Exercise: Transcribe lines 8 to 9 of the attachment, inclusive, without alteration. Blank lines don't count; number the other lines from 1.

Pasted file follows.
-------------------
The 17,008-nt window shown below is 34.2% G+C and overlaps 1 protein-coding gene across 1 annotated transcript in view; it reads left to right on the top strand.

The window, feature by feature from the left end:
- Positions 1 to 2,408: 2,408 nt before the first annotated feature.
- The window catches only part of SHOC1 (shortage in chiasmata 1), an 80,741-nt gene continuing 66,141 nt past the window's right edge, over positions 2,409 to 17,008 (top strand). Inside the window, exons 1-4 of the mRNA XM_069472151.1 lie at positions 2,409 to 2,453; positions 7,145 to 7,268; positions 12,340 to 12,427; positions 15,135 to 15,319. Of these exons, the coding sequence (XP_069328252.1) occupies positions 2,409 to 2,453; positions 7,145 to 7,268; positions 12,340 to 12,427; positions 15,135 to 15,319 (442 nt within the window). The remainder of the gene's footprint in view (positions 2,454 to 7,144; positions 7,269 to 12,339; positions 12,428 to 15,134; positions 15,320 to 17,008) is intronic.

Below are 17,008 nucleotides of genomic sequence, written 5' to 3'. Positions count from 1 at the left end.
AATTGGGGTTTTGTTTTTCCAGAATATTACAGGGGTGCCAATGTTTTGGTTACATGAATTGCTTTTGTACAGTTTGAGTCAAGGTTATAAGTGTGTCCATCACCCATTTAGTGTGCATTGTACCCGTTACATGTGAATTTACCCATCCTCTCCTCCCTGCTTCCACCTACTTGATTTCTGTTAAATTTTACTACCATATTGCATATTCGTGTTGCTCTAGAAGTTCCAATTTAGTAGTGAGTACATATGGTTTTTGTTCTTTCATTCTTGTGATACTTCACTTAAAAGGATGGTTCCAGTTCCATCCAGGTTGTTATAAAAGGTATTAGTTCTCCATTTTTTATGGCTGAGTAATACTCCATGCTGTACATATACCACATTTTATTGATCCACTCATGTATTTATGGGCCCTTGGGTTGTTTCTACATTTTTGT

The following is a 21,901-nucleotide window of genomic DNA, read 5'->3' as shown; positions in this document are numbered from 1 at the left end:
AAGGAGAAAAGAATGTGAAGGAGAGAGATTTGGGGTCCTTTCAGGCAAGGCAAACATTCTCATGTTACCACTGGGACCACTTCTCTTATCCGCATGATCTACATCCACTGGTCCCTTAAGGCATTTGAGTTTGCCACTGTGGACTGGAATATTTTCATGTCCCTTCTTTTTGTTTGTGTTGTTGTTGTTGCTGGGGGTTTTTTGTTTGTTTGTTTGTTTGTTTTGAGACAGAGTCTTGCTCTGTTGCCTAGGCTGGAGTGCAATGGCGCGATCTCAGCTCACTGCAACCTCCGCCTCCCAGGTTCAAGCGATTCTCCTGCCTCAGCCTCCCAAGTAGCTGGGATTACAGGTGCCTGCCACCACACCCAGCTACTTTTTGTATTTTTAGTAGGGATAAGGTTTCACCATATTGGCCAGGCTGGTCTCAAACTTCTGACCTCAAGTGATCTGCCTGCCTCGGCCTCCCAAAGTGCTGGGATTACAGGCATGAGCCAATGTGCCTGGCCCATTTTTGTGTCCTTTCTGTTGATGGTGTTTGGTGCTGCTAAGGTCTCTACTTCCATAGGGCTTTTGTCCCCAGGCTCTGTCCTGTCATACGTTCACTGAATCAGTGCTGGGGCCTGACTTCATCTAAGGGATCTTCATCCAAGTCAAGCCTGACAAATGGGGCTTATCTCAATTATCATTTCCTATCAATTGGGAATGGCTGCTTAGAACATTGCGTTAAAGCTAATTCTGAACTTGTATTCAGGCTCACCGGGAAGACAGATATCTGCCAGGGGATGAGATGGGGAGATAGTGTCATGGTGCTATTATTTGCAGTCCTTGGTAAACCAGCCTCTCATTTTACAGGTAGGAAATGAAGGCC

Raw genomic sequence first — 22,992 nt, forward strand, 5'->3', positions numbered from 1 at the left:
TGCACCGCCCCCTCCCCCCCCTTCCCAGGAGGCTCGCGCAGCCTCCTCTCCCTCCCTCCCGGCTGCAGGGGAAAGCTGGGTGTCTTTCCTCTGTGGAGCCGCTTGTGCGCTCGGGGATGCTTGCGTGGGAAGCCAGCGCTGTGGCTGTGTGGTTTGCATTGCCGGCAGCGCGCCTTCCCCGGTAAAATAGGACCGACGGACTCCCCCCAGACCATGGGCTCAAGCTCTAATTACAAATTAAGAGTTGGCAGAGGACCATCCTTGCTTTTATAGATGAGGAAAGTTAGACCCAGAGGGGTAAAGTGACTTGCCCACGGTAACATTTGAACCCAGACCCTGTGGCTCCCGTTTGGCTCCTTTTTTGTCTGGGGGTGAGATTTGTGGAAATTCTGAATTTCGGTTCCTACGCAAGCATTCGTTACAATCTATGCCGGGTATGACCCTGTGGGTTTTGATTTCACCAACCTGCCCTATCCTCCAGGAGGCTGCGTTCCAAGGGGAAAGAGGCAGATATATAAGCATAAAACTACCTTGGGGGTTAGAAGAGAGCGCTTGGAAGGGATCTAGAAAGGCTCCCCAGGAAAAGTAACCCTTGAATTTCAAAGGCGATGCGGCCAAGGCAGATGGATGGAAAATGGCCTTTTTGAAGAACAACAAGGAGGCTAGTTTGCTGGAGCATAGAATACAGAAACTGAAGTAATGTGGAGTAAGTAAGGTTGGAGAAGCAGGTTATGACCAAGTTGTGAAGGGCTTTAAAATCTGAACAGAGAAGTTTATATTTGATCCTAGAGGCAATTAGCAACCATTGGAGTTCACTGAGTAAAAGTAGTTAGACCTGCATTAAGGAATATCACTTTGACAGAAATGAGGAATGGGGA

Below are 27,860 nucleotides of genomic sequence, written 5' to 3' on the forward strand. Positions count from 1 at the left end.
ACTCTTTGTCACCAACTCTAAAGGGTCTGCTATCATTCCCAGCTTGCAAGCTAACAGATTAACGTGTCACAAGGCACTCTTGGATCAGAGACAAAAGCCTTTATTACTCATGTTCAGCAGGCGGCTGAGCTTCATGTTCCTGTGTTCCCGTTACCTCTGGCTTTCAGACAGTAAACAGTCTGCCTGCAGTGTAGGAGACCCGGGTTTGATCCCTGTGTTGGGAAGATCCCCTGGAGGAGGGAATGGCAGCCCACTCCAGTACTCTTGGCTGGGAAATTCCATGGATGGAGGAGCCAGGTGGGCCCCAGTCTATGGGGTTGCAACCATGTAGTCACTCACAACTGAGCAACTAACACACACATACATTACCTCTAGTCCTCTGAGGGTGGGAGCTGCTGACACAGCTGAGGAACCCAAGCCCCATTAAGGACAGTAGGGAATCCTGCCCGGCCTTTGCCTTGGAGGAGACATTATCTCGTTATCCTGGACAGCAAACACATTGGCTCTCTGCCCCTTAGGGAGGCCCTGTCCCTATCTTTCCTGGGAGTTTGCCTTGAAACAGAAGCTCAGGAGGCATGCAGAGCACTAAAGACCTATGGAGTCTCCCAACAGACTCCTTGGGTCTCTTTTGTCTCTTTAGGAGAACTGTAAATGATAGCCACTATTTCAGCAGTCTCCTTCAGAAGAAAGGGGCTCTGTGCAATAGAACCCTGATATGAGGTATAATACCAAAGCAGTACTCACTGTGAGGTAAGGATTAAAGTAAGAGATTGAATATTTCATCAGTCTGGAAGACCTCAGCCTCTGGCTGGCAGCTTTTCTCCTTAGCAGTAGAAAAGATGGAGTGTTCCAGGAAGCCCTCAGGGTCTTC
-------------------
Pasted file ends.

AAGGAGAAAAGAATGTGAAGGAGAGAGATTTGGGGTCCTTTCAGGCAAGGCAAACATTCTCATGTTACCACTGGGACCACTTCTCTTATCCGCATGATCTACATCCACTGGTCCCTTAAGGCATTTGAGTTTGCCACTGTGGACTGGAATATTTTCATGTCCCTTCTTTTTGTTTGTGTTGTTGTTGTTGCTGGGGGTTTTTTGTTTGTTTGTTTGTTTGTTTTGAGACAGAGTCTTGCTCTGTTGCCTAGGCTGGAGTGCAATGGCGCGATCTCAGCTCACTGCAACCTCCGCCTCCCAGGTTCAAGCGATTCTCCTGCCTCAGCCTCCCAAGTAGCTGGGATTACAGGTGCCTGCCACCACACCCAGCTACTTTTTGTATTTTTAGTAGGGATAAGGTTTCACCATATTGGCCAGGCTGGTCTCAAACTTCTGACCTCAAGTGATCTGCCTGCCTCGGCCTCCCAAAGTGCTGGGATTACAGGCATGAGCCAATGTGCCTGGCCCATTTTTGTGTCCTTTCTGTTGATGGTGTTTGGTGCTGCTAAGGTCTCTACTTCCATAGGGCTTTTGTCCCCAGGCTCTGTCCTGTCATACGTTCACTGAATCAGTGCTGGGGCCTGACTTCATCTAAGGGATCTTCATCCAAGTCAAGCCTGACAAATGGGGCTTATCTCAATTATCATTTCCTATCAATTGGGAATGGCTGCTTAGAACATTGCGTTAAAGCTAATTCTGAACTTGTATTCAGGCTCACCGGGAAGACAGATATCTGCCAGGGGATGAGATGGGGAGATAGTGTCATGGTGCTATTATTTGCAGTCCTTGGTAAACCAGCCTCTCATTTTACAGGTAGGAAATGAAGGCC

Raw genomic sequence first — 22,992 nt, forward strand, 5'->3', positions numbered from 1 at the left: